Lots of people are just waiting for the day when they can quit their desk job, buy an RV and travel the country. They just don’t have the money to do it.
But what if you could keep your job and see the country in an RV at the same time? That’s what Chris Gage has managed to do in a 40-foot motorhome that she is taking on a two-year cross-country trip that combines work and pleasure.
Gage is vice president of operations for RMS (Retail Management Solutions), which supplies pharmacies with point-of-sale technology for credit and debit card transactions, prescription records and inventory control. She won permission from her boss to travel across the country to visit each of RMS’s 850 customers.
The idea for the trip arose from a book, Live a Thousand Years, by Giovanni Livera. Brad Jones, the president of RMS, heard Livera give a motivational presentation at a pharmacy industry trade show and was so impressed that he bought copies of the book for all of his employees.
The book is an inspirational tale whose theme is about setting priorities to make the most of your life—do it right and you can live the equivalent of a thousand years. After reading the book, it occurred to Gage that she could combine her job with a personal goal of seeing the country. She wouldn’t be making sales calls, but would visit existing customers to get ideas on how RMS could improve its products and services, and also show customers how to take better advantage of those products and services. Along the way, she would have time to see new places, and, as a self-described foodie, try interesting restaurants.
She took the idea to her boss with some trepidation. Her opening line was, “I know you’ll think I’m crazy, but…” His response was, “This is crazy enough to be a brilliant plan.”
Brad Jones started RMS out of his home in 1998. In the beginning, he could meet face-to-face with all his clients, but as the company grew to more than 40 employees, most contact was reduced to phone calls and e-mail. So he saw Gage’s proposal as a great way to increase interaction with customers.
While her boss was enthusiastic, Gage said her friends had a mixed reaction to the plan: “Some thought it was really neat, and some thought it was insane.”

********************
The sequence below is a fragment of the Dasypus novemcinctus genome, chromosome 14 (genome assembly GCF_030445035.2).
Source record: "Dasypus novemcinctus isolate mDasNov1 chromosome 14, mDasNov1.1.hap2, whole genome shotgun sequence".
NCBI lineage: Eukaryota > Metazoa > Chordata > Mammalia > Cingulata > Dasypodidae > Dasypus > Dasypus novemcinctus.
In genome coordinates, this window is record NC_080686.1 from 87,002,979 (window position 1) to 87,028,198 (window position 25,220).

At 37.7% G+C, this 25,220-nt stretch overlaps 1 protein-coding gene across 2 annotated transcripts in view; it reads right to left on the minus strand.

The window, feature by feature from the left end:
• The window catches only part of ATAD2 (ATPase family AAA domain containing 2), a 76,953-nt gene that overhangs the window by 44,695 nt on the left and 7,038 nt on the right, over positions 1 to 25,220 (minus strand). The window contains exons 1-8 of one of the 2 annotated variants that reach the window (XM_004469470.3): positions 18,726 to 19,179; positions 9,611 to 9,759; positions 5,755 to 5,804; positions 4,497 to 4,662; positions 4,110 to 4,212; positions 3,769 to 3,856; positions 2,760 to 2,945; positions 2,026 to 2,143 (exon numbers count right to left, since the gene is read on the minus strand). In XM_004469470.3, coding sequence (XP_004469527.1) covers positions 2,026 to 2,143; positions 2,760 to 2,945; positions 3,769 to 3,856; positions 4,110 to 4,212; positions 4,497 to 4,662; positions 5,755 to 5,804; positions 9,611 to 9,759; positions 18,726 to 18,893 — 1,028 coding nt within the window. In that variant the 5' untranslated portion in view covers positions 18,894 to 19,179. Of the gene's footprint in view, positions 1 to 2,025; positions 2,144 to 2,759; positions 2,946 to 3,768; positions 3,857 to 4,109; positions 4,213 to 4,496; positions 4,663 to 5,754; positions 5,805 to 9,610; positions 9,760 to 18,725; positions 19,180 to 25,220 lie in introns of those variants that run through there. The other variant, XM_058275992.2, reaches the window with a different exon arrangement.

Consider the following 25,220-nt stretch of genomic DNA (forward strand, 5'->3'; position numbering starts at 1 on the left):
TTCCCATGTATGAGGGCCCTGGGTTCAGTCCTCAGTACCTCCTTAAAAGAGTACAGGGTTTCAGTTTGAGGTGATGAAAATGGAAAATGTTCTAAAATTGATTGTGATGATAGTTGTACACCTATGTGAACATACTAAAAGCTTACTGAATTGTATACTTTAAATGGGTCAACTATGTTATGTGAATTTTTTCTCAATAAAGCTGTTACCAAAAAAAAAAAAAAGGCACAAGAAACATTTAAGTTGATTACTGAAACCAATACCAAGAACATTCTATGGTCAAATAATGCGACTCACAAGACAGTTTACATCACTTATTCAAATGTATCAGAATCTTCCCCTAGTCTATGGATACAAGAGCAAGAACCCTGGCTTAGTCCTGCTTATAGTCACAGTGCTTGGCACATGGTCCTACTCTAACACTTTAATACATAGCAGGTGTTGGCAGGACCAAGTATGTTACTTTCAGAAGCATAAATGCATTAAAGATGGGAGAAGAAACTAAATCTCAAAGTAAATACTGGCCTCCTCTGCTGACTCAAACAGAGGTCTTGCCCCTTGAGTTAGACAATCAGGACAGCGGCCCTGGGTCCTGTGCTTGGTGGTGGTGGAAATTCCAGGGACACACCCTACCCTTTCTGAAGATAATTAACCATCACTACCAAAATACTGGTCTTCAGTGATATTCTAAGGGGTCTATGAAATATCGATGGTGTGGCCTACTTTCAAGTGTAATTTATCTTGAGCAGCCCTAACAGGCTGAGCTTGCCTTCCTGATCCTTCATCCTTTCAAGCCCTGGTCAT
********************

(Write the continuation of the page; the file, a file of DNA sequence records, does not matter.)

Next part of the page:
The skeptics were influenced by the fact that Gage had never traveled in a motorhome before. She had been on camping trips as a child—traveling in a van and sleeping in a tent—but RVing represented a completely new experience.
Nevertheless, she sold her 2,300-square-foot house in Vancouver, Washington, bought a 2010 Itasca Meridian, hooked up a Jeep as a tow vehicle and set out for her cross-country adventure on Nov. 29 with her partner and a 10-year-old cat.
The offices of RMS are in Olympia, Washington, but Gage had always worked out of her home in Vancouver, about 100 miles away, so the idea of working on the road in a motorhome wasn’t a big stretch.
Still it has required some adjustment. We caught up with Gage by telephone first in Newport Beach, California, where she was spending six weeks calling on customers, and later in Arizona while she was driving to Flagstaff.
She had no regrets about giving up her house for a motorhome. “I don’t miss mowing the lawn,” she said. She just wished she had included a washer and dryer in the RV she bought.
Listening to Customers
The pharmacy owners and managers she has met have appreciated the in-person contact, and she has picked up some ideas for improving her company’s products. A suggestion already implemented is to increase the company’s telephone contact with customers. One thing she has learned, Gage said, is “how important it is that we communicate more frequently.”
By being on the road she has managed to do things she could never do at home, such as going to an Arizona Diamondbacks baseball game, attending a National Hockey League playoff game, and eating at a unique Mesa restaurant called Joe’s Farm Grill, where they grow their own food. When I last talked to Gage, she was planning a visit to the Grand Canyon. (You can follow her trip online at her blog, RMS Roadshow, at rms-ontheroad.com.)
Jones, her boss, is delighted with the results of the trip so far. The response from customers, he said, “has been overwhelming.”
Once Gage has finished her two-year stint on the road, Jones said, the company may offer to buy her motorhome to keep someone on the road all the time, maybe in rotating stretches of three months or more. Some employees have already volunteered, Jones said, and “I would consider doing it myself.”
And who knows how many other people may be inspired to buy an RV and incorporate it into their lifestyle. As she travels, Gage is distributing copies of Live a Thousand Years to all the customers she visits so they, too, can think about how they might expand their horizons and lead fuller lives.
Write to Mike Ward, editor at RV Life magazine, 18717 76th Avenue West, Suite B, Lynnwood, WA 98037 or e-mail firstname.lastname@example.org. Find First Glance online at rvlife.com.